The story of the first Coca‑Cola mural is a testament to longevity: a beverage that's been around for 130 years, a pharmacy that's been in operation for 122 years, and a man who had the same job for a half-century.
The mural itself (a white “Drink Coca‑Cola” logo on a red background) was painted in 1894 on the side of Young Brothers Pharmacy (then called Young Bros Drug Company and founded by brothers W.W. and W.G. Young) in the small town of Cartersville, Georgia, about an hour north of Atlanta.
The story goes that a Coca‑Cola syrup salesman from Atlanta named James Couden painted the sign, taking advantage of the building's billboard-like 30 metre-long wall, which faced the town's busy train depot.
Many years later, when Dean Cox was hired by the pharmacy in 1960, the wall proudly advertised Coca‑Cola, though the original sign had been painted over many times by then. Cox was fresh out of pharmacy school and excited to start his first job.
Eight years later, the daughter of one of the original Young brothers retired and asked Cox if he would like to buy the business. He agreed, and in 1970 also purchased the building from the great-granddaughter of the man who built it.
As Cox puts it, before his acquisition, “it was 76 years of one family paying rent to one other family.”
Cox says that The Coca‑Cola Company had regularly repainted the sign until the late-1970s. He’d always heard that under all that paint was the first-ever Coca‑Cola mural, so in the early 1980s he enquired to the Coca‑Cola archives in Atlanta. Their records confirmed the claim.
Cox spent several years researching the sign and became interested in the idea of restoring it. In 1989, he contracted with Alison Free and Aggie Ferguson, two women who had a passion for restoring old Coca‑Colasigns.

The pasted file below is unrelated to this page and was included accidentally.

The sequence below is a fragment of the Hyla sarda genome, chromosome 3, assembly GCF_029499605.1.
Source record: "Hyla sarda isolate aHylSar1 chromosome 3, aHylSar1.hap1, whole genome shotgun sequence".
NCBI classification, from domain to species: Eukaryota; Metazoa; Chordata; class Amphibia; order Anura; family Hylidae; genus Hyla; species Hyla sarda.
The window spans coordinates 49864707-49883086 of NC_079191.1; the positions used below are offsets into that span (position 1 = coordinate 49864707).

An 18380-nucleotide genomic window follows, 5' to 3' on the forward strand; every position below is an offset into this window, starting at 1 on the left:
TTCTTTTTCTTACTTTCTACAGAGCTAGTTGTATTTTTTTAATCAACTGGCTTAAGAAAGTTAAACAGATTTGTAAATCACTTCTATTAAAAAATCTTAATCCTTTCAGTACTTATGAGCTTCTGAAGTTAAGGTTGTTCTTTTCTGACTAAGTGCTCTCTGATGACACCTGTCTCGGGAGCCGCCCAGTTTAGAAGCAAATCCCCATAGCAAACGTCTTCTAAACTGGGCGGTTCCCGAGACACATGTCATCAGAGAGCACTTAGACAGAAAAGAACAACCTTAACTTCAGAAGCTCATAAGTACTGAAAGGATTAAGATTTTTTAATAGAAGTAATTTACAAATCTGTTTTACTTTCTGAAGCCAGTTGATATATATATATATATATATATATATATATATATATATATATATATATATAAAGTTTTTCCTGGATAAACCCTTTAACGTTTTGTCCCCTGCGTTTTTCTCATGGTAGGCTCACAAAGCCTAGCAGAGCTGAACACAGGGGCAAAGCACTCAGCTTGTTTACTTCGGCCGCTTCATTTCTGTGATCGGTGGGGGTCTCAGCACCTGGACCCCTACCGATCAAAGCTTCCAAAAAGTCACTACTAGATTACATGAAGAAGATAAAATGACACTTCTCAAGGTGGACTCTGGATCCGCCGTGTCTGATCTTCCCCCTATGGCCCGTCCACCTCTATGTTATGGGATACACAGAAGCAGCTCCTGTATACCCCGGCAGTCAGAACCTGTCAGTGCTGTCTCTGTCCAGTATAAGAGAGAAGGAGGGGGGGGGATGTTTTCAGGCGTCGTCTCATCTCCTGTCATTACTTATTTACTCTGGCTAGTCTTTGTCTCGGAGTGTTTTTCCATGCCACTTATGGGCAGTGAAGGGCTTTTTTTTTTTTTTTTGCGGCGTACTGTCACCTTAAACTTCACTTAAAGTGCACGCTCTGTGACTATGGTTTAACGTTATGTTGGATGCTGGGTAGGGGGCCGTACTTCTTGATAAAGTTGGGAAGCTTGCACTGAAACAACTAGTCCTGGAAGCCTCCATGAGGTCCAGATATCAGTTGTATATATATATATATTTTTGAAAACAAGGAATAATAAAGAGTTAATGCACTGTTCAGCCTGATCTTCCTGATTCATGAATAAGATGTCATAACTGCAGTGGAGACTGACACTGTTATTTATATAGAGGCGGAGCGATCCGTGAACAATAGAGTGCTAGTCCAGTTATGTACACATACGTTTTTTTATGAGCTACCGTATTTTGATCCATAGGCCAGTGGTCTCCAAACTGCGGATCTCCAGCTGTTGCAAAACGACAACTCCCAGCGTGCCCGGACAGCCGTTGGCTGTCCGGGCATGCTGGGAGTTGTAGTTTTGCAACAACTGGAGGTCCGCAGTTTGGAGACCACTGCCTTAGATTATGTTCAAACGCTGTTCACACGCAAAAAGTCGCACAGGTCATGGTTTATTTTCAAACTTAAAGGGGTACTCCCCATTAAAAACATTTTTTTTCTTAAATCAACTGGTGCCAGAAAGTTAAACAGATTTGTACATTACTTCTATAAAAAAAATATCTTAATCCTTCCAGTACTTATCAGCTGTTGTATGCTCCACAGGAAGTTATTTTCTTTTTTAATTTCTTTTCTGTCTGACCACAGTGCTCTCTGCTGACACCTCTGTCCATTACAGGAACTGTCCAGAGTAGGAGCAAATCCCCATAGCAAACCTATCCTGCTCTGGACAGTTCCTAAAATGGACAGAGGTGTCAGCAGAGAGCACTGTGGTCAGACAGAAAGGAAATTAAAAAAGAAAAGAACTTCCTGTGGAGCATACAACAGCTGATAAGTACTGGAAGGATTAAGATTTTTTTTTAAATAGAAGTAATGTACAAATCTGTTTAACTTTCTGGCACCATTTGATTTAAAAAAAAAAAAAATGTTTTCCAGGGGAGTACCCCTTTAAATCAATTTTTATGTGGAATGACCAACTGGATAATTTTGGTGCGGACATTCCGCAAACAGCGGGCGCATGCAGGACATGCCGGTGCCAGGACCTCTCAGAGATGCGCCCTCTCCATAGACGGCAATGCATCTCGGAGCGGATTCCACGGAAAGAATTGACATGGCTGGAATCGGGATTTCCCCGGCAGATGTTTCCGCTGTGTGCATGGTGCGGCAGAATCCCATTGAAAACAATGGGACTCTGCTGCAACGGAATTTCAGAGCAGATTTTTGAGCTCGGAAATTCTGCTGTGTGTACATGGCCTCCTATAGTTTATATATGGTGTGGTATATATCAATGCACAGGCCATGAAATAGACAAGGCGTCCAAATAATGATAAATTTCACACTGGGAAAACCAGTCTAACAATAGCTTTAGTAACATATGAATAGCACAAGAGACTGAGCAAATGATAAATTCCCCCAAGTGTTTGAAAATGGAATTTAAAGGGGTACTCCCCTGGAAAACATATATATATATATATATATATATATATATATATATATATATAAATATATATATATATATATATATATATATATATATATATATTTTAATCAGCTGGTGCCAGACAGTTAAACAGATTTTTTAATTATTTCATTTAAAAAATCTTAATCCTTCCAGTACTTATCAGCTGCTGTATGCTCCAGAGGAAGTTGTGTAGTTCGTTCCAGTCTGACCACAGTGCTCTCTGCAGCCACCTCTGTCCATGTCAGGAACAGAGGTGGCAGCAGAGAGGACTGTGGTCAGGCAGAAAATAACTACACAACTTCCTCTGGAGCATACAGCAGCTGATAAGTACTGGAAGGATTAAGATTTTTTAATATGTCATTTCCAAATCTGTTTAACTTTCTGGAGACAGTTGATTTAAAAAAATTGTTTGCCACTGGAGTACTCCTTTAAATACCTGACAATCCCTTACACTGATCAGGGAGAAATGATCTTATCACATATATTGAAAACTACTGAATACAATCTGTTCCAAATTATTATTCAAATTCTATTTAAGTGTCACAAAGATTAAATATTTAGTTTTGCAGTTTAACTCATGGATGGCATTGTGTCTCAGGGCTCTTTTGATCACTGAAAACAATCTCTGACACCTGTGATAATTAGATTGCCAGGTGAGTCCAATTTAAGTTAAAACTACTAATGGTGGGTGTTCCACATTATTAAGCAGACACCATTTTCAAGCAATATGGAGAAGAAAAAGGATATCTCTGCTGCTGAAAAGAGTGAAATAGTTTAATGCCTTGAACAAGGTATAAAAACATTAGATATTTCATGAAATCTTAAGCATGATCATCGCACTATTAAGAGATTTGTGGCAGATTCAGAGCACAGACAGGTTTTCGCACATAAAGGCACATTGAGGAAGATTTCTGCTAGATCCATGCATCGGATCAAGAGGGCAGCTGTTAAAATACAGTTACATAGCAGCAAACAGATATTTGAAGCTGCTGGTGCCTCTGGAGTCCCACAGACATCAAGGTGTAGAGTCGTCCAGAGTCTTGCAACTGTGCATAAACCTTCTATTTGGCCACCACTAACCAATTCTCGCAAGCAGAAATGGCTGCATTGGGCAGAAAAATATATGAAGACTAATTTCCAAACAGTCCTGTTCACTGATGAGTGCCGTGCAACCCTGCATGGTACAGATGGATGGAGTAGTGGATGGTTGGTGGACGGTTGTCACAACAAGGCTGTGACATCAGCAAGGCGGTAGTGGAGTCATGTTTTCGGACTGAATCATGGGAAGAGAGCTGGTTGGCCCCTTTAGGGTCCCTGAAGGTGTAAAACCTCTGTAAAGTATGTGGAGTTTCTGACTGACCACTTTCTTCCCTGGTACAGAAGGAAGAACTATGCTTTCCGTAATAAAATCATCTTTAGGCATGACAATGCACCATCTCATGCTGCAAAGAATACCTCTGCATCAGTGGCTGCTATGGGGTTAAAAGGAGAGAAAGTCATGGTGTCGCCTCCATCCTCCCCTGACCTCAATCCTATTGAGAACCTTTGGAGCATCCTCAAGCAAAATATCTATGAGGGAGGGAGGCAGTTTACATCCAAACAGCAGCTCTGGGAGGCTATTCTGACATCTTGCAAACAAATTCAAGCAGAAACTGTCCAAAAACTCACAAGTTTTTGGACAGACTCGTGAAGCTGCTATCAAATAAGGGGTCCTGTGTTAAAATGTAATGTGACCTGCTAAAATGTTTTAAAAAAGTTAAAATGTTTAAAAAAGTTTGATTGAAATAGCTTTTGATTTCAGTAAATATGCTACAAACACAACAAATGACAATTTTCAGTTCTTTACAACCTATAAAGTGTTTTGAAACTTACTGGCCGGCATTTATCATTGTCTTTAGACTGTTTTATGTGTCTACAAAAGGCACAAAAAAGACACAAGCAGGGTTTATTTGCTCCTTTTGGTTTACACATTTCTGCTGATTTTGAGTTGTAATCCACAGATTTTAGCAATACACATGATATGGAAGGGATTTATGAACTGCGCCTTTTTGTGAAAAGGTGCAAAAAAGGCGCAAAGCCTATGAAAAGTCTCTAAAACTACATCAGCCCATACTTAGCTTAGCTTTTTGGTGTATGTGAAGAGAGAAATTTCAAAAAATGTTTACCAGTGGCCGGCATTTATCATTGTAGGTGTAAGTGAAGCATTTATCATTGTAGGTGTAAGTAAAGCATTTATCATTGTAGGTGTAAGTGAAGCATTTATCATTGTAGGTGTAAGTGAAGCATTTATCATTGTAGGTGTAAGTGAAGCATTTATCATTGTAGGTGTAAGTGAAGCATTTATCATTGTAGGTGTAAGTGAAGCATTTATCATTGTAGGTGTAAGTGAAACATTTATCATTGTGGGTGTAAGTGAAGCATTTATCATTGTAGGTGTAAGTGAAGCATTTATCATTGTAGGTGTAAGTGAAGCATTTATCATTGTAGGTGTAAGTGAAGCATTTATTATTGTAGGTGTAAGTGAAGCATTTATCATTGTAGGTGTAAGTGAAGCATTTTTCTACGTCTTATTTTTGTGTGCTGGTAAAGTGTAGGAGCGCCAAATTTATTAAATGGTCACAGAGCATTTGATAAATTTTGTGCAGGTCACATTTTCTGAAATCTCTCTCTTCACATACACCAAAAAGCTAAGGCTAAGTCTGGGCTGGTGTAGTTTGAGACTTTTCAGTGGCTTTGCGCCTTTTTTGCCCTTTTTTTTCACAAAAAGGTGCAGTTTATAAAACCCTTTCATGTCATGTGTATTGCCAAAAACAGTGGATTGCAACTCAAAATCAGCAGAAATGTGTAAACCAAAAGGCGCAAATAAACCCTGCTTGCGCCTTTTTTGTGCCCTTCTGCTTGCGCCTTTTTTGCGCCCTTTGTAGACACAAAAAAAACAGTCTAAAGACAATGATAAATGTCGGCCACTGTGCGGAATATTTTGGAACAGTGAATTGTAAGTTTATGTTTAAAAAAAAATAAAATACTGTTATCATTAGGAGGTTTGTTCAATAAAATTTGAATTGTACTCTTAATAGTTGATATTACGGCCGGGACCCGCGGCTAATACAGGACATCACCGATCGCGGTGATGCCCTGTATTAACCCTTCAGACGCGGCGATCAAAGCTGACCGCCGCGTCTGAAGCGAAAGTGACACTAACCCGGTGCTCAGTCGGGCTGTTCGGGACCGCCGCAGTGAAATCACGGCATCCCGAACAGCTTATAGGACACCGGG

Over several weeks, Free and Ferguson painstakingly removed 25 layers of paint to finally uncover the original painting, then brought it back to vibrant life as accurately as possible.
Once the restored mural was unveiled and reported in newspapers across the country, Cox became immersed in the world of Coca‑Cola collectors. The pharmacy received an influx of visitors and mail from all over the U.S. and from other countries, as well. Cox remembers receiving some mail addressed only to “First Coca‑Cola Sign, Cartersville, Georgia.”
Today, the pharmacy is owned and operated by Cox's brother-in-law, William Tatum, who has worked at the store since 1972, just two years before the arrival of Australia’s iconic Coca‑Cola billboard.
Tatum says the store now features a large variety of Coca‑Colamemorabilia for sale and a guest book for the many Coca‑Cola fans who still make the pilgrimage to this historic landmark.
Tatum says the attraction benefits not only the store, but the larger community as well. “It's wonderful because when people visit Cartersville to see the sign,” he said, “they also stop in at the other businesses downtown.”
For Cox's part, the historic mural is intrinsically tied to his long and happy career. Between the store and the sign, he takes pride in keeping two remarkable traditions alive.
“It's important to me personally because I was employed at the same business, doing the same job, in the same location, for 50 years,” Cox says. “And that doesn't happen too often.”
In fact, before he retired, Cox had customers whose parents, grandparents, and great-grandparents had also been his customers in previous decades.
Cox also says the continuing popularity of the Coca‑Cola mural is a testament to a “product that everyone enjoys.” And he's proud to be the owner of a unique piece of history.
“It's wonderful,” he says, “because there's nothing like it in the whole world.”
This story was originally published on 22/04/2016
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